As it is discussed above revenge can be an essential requirement that defines a tribe, it is one of the most misunderstood conditions about the tribes, because revenge does not necessitate the eliminating the person who determined the murder. But getting rid of anybody from his family, tribe or country is sufficient to quench the necessity for revenge. When People in america bomb areas in Waziristan and Swat Valley and eliminate many people, the Pathans feel the need for taking revenge for the killings of the members of the family by getting rid of any American soldier that they run into, which revenge circuit is hard to avoid as long as any person deceased requires a revenge, save in the event the family accepts a financial retribution.

Other options of detribalizing the tribes is on either urbanizing them or make them kill one another but the questions rise of whether it is worthwhile and who'll patrol the boundary in case of the border area between Jordan, Syria, Iraq and Saudi Arabia. The British isles tried to expose education in the Pathan tribal areas but they failed therefore do the Pakistani federal which succeeded in only including Pakistani countrywide anthems in academic institutions. However, the Pathans were keen on not enabling the central government make them reliant on their education and health system. The Pathans revere the Islamic law which is the cornerstone of Pukhtunwali and want to keep their autonomy health by basing it on the prophet`s medicine procedures through natural herb and Koran.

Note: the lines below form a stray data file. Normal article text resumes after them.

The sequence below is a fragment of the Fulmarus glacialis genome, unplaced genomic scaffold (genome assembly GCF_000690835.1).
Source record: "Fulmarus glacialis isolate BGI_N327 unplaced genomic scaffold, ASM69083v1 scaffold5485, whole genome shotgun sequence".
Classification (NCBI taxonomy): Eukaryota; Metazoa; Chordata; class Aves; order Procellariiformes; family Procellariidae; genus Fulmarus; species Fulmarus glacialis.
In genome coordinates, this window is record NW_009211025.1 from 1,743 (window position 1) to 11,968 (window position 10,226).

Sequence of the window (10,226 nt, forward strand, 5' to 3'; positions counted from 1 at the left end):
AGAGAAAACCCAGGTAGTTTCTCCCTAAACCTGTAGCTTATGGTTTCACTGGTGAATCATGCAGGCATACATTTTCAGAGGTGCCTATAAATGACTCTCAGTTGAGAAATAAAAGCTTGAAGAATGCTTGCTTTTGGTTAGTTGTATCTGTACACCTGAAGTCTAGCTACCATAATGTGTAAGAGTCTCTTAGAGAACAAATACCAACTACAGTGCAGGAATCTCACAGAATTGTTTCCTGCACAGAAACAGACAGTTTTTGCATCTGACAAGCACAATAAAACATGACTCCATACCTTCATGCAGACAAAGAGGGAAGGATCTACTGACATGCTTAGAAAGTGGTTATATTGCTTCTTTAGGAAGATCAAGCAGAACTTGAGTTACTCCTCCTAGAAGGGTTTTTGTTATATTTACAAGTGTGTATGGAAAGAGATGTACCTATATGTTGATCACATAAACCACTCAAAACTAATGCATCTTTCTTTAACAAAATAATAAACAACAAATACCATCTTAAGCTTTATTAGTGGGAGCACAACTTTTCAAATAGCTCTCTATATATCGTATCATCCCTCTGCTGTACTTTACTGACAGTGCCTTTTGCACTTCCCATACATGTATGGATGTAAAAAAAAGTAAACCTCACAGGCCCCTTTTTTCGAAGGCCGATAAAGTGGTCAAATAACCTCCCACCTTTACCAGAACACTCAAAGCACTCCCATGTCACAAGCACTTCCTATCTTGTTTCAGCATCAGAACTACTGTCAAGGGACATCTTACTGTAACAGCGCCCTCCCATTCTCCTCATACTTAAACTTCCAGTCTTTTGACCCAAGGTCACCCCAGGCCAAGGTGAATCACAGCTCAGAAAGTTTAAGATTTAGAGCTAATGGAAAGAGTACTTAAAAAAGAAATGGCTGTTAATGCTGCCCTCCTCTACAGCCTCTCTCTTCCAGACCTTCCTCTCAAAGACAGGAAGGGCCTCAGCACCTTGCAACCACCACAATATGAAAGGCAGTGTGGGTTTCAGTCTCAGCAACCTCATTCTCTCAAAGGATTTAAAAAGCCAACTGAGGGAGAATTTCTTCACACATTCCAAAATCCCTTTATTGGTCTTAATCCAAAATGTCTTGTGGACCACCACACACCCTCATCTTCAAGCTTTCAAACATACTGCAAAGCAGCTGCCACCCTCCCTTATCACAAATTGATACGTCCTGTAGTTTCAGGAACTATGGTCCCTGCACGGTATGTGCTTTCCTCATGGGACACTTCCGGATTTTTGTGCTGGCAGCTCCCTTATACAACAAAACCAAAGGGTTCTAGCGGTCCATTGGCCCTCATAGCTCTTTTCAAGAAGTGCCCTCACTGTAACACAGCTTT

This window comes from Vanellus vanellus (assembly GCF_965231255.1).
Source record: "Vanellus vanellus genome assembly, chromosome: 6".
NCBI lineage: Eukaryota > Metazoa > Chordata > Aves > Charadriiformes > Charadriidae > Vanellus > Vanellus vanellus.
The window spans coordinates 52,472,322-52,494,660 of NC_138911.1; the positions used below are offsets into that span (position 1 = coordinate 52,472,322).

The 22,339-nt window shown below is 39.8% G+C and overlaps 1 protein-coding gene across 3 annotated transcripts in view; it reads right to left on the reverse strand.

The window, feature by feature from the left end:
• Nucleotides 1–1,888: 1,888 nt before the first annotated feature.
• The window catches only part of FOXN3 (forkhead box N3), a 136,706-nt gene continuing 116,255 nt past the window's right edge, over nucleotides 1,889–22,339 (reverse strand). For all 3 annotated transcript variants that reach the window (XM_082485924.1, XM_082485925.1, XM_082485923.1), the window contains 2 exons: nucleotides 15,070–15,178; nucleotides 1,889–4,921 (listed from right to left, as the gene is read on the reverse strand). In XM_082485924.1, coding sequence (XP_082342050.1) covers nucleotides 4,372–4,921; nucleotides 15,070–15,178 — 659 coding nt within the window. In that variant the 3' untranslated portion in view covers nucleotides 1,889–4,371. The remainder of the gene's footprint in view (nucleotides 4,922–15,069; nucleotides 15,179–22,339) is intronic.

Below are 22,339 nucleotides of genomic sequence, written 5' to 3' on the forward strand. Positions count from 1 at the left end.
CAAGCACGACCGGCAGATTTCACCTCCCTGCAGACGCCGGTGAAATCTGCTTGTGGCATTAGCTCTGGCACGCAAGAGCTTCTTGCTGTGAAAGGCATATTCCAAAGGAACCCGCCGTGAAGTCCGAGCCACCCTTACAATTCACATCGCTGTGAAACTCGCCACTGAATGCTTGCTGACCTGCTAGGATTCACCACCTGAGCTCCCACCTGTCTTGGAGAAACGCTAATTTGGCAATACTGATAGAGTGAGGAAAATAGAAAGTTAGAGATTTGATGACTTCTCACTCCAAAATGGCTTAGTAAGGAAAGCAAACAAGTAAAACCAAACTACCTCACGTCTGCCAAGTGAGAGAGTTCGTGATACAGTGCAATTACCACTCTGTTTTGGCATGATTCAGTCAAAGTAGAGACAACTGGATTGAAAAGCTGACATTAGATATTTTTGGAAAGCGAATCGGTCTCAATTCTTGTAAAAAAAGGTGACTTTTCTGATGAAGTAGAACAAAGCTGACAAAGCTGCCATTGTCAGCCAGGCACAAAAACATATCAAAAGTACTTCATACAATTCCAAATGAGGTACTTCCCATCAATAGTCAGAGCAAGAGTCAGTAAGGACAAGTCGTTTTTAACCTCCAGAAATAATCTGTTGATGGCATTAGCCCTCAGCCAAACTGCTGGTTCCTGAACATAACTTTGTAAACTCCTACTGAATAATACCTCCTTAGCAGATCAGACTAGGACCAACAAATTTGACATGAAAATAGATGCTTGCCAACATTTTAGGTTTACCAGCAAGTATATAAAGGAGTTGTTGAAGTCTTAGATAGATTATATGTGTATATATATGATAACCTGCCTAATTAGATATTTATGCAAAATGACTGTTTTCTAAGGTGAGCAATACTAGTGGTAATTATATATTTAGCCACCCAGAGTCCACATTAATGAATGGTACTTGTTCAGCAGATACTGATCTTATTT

Conclusion

The tribe is a politics system that has survived within the epoch of the nation -talk about. The sociable equality and the political importance that the tribe gives to its person make the tribe a powerful entity that proved to be hard for states to erase. Tribal people are proud of their tribe because of the lineage to the prophet and cherish the qualities of solidarity, reputation, hospitality, and honor in addition to revenge. The failure of understanding the tribal traits makes it hard to suppress them let alone communicate with them. For example, the key reason why the Taliban refused to turn in Osama Bin Laden to the US is rooted in the actual fact that he was a guest, therefore turning him in is a transgression of 1 of the components of their Pukhtunwali: hospitality. And heading further to suppressing them through armed forces actions will just exacerbate issues as the North american do not understand how revenge is handled, which would make anybody with an American armed forces even a revenge concentrate on.

Bibiliography

Lancaster, William. The Rwala Bedouin Today(Second Model). Long Grove, Illinois: Waveland Press, 1981.

Summer, Andrew, Director. "The Pathans" Disappearing World. Akbar, Ahmed anthropologist, Finding Channel, 1988.

"tribe. " Encyclopdia Britannica. Encyclopdia Britannica Online. Encyclopdia Britannica, 2010. Web. 7 Apr. 2010 <http://search. eb. com/eb/article-9073335>.